Photo Credit: Canada Sports Hall of Fame
This year, Black History Month also coincides with Olympic fever, and there has been no shortage of controversy surrounding these games. However, Sochi 2014 pales in comparison with Berlin 1936, and McGill sent one of its best and brightest to lead the Canadian Summer Olympic team to the “Nazi Olympics”. It was a particularly bold move considering that Philip Aaron Edwards was black. We all remember Jesse Owens, but we should never forget our own Phil Edwards.
Phil Edwards was born into an affluent family in British Guyana on September 23, 1907. Throughout his early years in the Caribbean, Edwards was a promising runner, and his father was his first running coach. Upon graduating from secondary school in 1926, he moved to the US to further his running career and his studies at New York University. During his time at NYU, Phil Edwards managed to set a number of intercollegiate records in middle-distance events.
Although Edwards was an extremely talented athlete, he was not eligible to compete on the US track team at the 1928 Olympic games. However, Canada was more than happy to welcome him. He was invited to join the Canadian team, so he packed up and moved to Montreal, where he enrolled in McGill medical school. That year, Phil Edwards brought home a bronze medal from the Olympic games in Amsterdam.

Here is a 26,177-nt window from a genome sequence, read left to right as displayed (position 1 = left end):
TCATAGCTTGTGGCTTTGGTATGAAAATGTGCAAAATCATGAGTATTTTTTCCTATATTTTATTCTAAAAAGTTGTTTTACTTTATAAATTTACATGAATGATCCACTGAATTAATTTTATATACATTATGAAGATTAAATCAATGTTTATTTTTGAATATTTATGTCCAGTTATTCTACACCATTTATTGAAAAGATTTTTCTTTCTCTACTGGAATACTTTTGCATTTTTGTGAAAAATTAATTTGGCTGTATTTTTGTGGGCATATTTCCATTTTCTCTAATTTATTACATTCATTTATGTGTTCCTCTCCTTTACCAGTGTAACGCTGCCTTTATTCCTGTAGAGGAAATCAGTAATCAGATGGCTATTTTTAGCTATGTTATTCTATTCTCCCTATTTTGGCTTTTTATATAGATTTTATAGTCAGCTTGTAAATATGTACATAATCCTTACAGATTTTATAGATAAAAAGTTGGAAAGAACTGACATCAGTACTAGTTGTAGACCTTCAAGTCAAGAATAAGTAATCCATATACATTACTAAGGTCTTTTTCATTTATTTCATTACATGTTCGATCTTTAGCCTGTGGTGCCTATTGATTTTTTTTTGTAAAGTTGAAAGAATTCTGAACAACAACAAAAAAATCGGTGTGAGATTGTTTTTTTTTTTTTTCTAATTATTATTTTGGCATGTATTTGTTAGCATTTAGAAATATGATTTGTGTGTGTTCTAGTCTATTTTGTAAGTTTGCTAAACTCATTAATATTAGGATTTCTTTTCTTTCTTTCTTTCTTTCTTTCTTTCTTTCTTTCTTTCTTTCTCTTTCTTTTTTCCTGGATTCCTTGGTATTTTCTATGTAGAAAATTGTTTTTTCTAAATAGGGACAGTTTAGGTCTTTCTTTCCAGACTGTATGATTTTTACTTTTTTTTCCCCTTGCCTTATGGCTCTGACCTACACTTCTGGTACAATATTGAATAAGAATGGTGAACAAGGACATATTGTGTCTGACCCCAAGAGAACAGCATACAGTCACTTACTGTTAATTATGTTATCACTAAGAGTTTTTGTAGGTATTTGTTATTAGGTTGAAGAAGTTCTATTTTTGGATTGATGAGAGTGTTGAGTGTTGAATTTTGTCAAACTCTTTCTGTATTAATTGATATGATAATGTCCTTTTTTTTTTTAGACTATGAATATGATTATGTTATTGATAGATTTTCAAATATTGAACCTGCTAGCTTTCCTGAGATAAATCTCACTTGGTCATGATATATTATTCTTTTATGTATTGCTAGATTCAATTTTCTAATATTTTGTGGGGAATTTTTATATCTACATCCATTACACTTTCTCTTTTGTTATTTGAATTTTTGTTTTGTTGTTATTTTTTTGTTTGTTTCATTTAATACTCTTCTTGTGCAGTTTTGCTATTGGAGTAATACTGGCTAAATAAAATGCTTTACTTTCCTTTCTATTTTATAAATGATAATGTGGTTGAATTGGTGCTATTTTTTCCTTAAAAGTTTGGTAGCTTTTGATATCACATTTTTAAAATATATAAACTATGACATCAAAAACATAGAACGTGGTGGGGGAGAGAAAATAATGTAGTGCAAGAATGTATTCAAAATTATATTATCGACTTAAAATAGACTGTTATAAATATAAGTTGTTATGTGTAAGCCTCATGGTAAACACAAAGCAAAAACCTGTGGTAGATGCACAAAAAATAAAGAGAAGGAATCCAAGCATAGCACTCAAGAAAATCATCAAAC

Edwards quickly became the star of the McGill track team and served as Redmen captain for five seasons, from 1931 to 1936. During his time on the team, the McGill track and field team won six consecutive championships. In 1932, he returned to the Olympic games, this time in Los Angeles. He returned to Montreal to a hero’s welcome, having won three more bronze medals.
1936 was a big year for Phil Edwards; not only did he graduate from McGill’s medical school, but he also set out for his third Olympic games, the infamous “Nazi Olympics” in Berlin. This time, he would lead the Canadian Olympic team as its captain. Edwards never came home from an Olympic games empty-handed, and this time was no exception. He returned with yet another bronze medal, earning himself the nickname “Man of Bronze”. This fifth medal made him Canada’s most decorated Olympian at the time. On the return journey from the games, a hotel in London refused to honour his reservation because of his race. The entire team cancelled their reservations. They would not stay in any hotel that would not accept their captain.
Phil Edwards returned to McGill to complete a graduate diploma in medicine, specializing in tropical diseases. He received the diploma in 1945 and remained in Montreal on the staff of the Royal Victoria Hospital. Dr. Edwards also used is expertise in to participate in many international missions.
In addition to his studies, his running, and his medical career, Dr. Edwards also participated in the war effort. He interrupted his career to serve in the Canadian army during WWII and rose to the rank of captain.
Philip Aaron Edwards died in Montreal on September 6, 1971, just days shy of his 64th birthday.
Read more about Phil Edwards here and here.